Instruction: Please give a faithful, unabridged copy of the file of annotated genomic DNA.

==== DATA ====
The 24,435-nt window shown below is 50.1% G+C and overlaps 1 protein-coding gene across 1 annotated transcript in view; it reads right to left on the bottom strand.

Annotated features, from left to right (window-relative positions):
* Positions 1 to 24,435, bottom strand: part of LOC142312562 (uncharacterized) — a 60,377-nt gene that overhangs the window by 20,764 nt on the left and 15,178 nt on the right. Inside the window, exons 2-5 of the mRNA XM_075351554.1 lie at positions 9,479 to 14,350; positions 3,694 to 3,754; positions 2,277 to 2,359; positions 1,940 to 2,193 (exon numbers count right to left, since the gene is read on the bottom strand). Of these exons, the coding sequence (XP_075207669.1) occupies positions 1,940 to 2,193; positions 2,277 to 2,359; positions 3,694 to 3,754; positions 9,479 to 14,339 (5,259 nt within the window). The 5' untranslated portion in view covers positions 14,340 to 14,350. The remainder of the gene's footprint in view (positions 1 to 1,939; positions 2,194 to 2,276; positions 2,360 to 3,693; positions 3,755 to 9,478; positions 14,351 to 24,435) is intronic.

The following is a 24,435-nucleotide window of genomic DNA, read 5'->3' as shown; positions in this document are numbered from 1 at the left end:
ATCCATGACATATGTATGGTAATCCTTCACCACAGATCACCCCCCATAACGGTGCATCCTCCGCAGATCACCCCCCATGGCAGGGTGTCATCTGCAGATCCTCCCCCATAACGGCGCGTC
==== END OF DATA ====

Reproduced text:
The 24,435-nt window shown below is 50.1% G+C and overlaps 1 protein-coding gene across 1 annotated transcript in view; it reads right to left on the bottom strand.

Annotated features, from left to right (window-relative positions):
* Positions 1 to 24,435, bottom strand: part of LOC142312562 (uncharacterized) — a 60,377-nt gene that overhangs the window by 20,764 nt on the left and 15,178 nt on the right. Inside the window, exons 2-5 of the mRNA XM_075351554.1 lie at positions 9,479 to 14,350; positions 3,694 to 3,754; positions 2,277 to 2,359; positions 1,940 to 2,193 (exon numbers count right to left, since the gene is read on the bottom strand). Of these exons, the coding sequence (XP_075207669.1) occupies positions 1,940 to 2,193; positions 2,277 to 2,359; positions 3,694 to 3,754; positions 9,479 to 14,339 (5,259 nt within the window). The 5' untranslated portion in view covers positions 14,340 to 14,350. The remainder of the gene's footprint in view (positions 1 to 1,939; positions 2,194 to 2,276; positions 2,360 to 3,693; positions 3,755 to 9,478; positions 14,351 to 24,435) is intronic.

The following is a 24,435-nucleotide window of genomic DNA, read 5'->3' as shown; positions in this document are numbered from 1 at the left end:
ATCCATGACATATGTATGGTAATCCTTCACCACAGATCACCCCCCATAACGGTGCATCCTCCGCAGATCACCCCCCATGGCAGGGTGTCATCTGCAGATCCTCCCCCATAACGGCGCGTC